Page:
I am trying to verify that if I have my inNormal and some N amount of morph normals that I would want to do something such as

outNormal = vec3(inNormal);
outNormal += morphNormal0 * morphWeight0;
outNormal += morphNormal1 * morphWeight1;
outNormal += morphNormalN * morphWeightN;

This seems to work for me (don't have a ground truth to compare) so I wanted to test it in Three.js knowing it would have an established method and I see they use

objectNormal += ( morphNormal0 - normal ) * morphTargetInfluences[ 0 ];
objectNormal += ( morphNormal1 - normal ) * morphTargetInfluences[ 1 ];
objectNormal += ( morphNormal2 - normal ) * morphTargetInfluences[ 2 ];
objectNormal += ( morphNormal3 - normal ) * morphTargetInfluences[ 3 ];

So now I am wondering how that math works out as it doesn't work for me. Both methods end up multiplying it by a normalMatrixso not sure what would be different.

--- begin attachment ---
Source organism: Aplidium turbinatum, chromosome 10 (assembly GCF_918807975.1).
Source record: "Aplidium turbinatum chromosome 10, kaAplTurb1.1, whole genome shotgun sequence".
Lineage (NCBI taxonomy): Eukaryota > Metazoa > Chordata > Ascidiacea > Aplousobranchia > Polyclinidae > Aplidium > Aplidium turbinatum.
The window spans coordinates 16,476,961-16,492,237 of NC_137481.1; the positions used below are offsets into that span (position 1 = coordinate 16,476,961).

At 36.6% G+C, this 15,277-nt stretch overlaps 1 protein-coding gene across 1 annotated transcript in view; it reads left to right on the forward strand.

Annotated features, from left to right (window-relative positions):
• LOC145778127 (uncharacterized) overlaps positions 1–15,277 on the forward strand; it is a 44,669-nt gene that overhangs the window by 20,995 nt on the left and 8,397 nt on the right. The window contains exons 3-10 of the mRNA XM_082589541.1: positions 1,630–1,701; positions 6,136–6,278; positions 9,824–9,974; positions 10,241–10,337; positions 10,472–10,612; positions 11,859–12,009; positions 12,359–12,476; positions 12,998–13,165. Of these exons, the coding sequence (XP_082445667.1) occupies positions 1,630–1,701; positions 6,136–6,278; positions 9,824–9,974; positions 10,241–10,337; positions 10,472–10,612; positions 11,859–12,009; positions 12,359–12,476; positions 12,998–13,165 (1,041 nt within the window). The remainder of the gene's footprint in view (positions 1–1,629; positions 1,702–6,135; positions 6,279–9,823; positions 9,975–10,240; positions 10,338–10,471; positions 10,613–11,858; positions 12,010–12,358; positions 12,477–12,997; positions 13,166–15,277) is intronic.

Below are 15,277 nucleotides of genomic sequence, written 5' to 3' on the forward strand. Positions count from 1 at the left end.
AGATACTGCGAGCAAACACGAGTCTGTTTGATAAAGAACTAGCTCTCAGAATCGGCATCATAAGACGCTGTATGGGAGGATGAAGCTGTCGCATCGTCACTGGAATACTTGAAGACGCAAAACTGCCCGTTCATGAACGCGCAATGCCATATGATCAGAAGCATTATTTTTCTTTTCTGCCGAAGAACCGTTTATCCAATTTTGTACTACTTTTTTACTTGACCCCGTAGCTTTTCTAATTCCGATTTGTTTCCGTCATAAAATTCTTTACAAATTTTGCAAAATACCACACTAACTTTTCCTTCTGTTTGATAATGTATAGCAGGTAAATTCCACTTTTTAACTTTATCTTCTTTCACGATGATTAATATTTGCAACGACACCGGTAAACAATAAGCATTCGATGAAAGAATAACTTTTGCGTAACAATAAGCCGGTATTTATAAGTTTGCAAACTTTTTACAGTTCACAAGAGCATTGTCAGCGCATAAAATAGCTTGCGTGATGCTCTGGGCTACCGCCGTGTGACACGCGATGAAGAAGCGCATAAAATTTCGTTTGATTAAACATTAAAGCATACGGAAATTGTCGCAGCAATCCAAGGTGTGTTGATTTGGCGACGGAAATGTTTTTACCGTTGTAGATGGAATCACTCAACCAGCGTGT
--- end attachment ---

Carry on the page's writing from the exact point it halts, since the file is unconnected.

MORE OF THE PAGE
edit: Assuming both are loading in glTF 2.0 models

  • $\begingroup$ In your method, is morphNormalN a delta or the actual normal to morph towards? $\endgroup$
    – bram0101
    Commented May 15, 2018 at 14:57
  • $\begingroup$ @bram0101 the spec says "deviations in the Morph Target" and looking at the data it looks like morphNormal0 a delta, not the "new normal" of the morph target position $\endgroup$ Commented May 15, 2018 at 19:58
  • $\begingroup$ Actually I realized I never checked if they altered the morphNormals prior to this $\endgroup$ Commented May 15, 2018 at 20:05

1 Answer 1


It would seem that, in the second example, the morphNormals are targets while in in the first they are deltas.

This explains the difference in math used between the two pieces of code.


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